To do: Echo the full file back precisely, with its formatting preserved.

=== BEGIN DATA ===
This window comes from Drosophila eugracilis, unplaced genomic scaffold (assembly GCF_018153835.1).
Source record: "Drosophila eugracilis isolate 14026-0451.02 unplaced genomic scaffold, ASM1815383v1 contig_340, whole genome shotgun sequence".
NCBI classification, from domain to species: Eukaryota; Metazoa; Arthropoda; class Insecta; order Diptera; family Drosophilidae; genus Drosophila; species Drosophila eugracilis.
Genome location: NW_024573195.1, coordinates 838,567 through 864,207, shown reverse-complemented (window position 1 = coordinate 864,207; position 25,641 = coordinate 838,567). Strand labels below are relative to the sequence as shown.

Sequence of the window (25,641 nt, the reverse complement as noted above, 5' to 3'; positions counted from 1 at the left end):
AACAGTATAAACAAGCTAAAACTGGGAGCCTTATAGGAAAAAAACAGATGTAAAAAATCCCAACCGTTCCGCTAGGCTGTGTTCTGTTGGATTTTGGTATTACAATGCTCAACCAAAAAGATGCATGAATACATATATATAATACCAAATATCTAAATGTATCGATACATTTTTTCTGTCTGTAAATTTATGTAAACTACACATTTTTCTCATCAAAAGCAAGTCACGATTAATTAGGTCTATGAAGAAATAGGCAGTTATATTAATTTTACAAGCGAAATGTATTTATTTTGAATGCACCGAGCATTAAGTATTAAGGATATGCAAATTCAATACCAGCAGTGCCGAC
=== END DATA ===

This window comes from Drosophila eugracilis, unplaced genomic scaffold (assembly GCF_018153835.1).
Source record: "Drosophila eugracilis isolate 14026-0451.02 unplaced genomic scaffold, ASM1815383v1 contig_340, whole genome shotgun sequence".
NCBI classification, from domain to species: Eukaryota; Metazoa; Arthropoda; class Insecta; order Diptera; family Drosophilidae; genus Drosophila; species Drosophila eugracilis.
Genome location: NW_024573195.1, coordinates 838,567 through 864,207, shown reverse-complemented (window position 1 = coordinate 864,207; position 25,641 = coordinate 838,567). Strand labels below are relative to the sequence as shown.

Sequence of the window (25,641 nt, the reverse complement as noted above, 5' to 3'; positions counted from 1 at the left end):
AACAGTATAAACAAGCTAAAACTGGGAGCCTTATAGGAAAAAAACAGATGTAAAAAATCCCAACCGTTCCGCTAGGCTGTGTTCTGTTGGATTTTGGTATTACAATGCTCAACCAAAAAGATGCATGAATACATATATATAATACCAAATATCTAAATGTATCGATACATTTTTTCTGTCTGTAAATTTATGTAAACTACACATTTTTCTCATCAAAAGCAAGTCACGATTAATTAGGTCTATGAAGAAATAGGCAGTTATATTAATTTTACAAGCGAAATGTATTTATTTTGAATGCACCGAGCATTAAGTATTAAGGATATGCAAATTCAATACCAGCAGTGCCGAC